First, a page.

Drury C. G., Prabhu P. V., & Gramopadhye A. K. ( 1990, October). Task analysis of aircraft inspection activities: methods and findings. Proceedings of the Human Factors Society 34th Annual Meeting, Santa Monica, CA, 1181-1185.

Drury C. G., & Wang M. J. ( 1986). Are research results in inspection tasks specific? Proceedings of the Human Factors Society 30th Annual Meeting, 1, 393-397.

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Handbook of Aviation Human Factors
Table of contents

Table of contents

  • Human Factors in Transportation ii
  • Title Page iii
  • Contents vii
  • Series Foreword xi
  • Preface xiii
  • I Introduction 1
  • 1: A Historical Overview of Human Factors in Aviation 3
  • References 13
  • 2: Aviation Research and Development: A Framework for the Effective Practice of Human Factors, or "What Your Mentor Never Told You About a Career in Human Factors . . ." 15
  • 3: Measurement in Aviation Systems 33
  • Summary Appraisal 46
  • References 47
  • 4: Underpinnings of System Evaluation 51
  • References 66
  • 5: Organizational Factors Associated With Safety and Mission Success in Aviation Environments 67
  • Conclusion 100
  • Acknowledgments 101
  • References 101
  • II Human Capabilities and Performance 105
  • 6: Processes Underlying Human Performance 107
  • Conclusion 166
  • References 168
  • 7: Automation in Aviation: A Human Factors Perspective 173
  • Conclusion 189
  • Acknowledgments 190
  • References 190
  • 8: Team Processes and Their Training in Aviation 193
  • References 211
  • 9: Crew Resource Management: A Time for Reflection 215
  • Conclusions 230
  • Acknowledgments 232
  • References 232
  • 10: Fatigue and Biological Rhythms 235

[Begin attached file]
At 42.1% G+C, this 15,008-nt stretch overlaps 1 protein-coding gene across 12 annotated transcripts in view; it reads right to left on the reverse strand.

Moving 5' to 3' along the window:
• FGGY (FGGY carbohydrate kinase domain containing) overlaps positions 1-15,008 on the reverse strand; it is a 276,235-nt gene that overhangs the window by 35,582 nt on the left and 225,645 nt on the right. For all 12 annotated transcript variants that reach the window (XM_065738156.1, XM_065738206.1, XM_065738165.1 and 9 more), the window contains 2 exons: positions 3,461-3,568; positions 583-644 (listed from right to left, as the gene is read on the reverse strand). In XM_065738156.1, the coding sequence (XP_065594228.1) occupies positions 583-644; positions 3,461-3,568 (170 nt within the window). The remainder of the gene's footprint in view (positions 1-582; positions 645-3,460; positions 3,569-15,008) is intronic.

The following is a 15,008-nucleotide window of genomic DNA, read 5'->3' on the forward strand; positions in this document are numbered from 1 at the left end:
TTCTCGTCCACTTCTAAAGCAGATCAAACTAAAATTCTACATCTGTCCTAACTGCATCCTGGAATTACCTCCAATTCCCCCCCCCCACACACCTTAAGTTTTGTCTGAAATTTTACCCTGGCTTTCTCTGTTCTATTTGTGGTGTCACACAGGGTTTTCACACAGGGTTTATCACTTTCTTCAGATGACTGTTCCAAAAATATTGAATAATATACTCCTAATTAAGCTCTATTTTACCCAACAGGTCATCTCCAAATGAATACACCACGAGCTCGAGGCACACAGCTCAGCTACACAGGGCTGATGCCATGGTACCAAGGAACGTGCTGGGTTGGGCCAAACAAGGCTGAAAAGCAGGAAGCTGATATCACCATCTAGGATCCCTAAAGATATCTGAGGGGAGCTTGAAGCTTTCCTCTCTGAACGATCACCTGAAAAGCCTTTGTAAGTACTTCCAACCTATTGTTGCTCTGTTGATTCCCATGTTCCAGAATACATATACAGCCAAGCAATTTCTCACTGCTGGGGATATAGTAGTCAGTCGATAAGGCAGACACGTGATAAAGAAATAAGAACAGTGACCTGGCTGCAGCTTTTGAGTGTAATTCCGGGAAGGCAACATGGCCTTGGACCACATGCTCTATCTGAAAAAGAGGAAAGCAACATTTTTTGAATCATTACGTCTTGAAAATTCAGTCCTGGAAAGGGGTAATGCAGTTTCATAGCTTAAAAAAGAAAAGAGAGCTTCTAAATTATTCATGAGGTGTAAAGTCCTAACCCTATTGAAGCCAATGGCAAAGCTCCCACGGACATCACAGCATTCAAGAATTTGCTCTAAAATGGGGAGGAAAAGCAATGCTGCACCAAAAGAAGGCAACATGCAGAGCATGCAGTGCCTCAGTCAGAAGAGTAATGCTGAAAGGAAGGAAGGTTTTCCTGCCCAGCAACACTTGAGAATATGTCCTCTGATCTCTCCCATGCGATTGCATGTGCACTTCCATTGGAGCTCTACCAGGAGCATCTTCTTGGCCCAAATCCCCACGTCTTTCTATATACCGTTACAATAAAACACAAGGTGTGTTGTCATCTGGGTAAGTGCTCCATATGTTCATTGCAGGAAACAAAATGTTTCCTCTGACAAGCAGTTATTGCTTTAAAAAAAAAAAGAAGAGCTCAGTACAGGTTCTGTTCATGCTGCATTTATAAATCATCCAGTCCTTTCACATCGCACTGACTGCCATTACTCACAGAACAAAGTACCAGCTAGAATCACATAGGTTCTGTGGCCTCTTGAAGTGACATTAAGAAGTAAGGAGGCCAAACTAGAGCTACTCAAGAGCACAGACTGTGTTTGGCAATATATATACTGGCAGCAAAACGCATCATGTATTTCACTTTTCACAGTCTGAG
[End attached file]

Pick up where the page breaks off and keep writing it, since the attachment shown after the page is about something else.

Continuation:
• References 250
  • 11: Situation Awareness in Aviation Systems 257
  • References 274
  • 12: Aviation Personnel Selection and Training 277
  • References 305
  • III Aircraft 309
  • 13: Pilot Performance 311
  • References 323
  • 14: Controls, Displays, and Workplace Design 327
  • Conclusions 352
  • References 353
  • 15: Flight Simulation 355
  • Conclusion 384
  • Acknowledgments 384
  • References 384
  • 16: Human Factors Considerations in Aircraft Cabin Design 389
  • Conclusion 403
  • References 403
  • 17: Helicopter Human Factors 405
  • Summary 423
  • References 428
  • IV Air Traffic Control 429
  • 18: Air Traffic Control 431
  • Suggested Reading 454
  • 19: Air Traffic Controller Memory: Capabilities, Limitations, and Volatility 455
  • References 488
  • 20: Air Traffic Control Automation 497
  • References 515
  • 21: Human Factors in Air Traffic Control/Flight Deck Integration: Implications of Data-Link Simulation Research 519
  • References 544
  • V Aviation Operations And Design 547
  • 22: Human Factors of Functionality and Intelligent Avionics 549
  • Conclusion 563
  • References 564
  • 23: Weather Information Presentation 567
  • References 588
  • 24: Human Factors in Aviation Maintenance 591
  • References 603
  • 25: Human Factors in U.S. Civil Aviation Security 607
  • Epilogue 630
  • References 630
  • 26: Aviation Incident and Accident Investigation 631
  • Conclusion 640
  • References 641
  • 27: Forensic Aviation Human Factors [Accident/Incident Analyses for Legal Proceedings] 643
  • Introduction 644
  • References 668
  • Author Index 669
  • Subject Index 685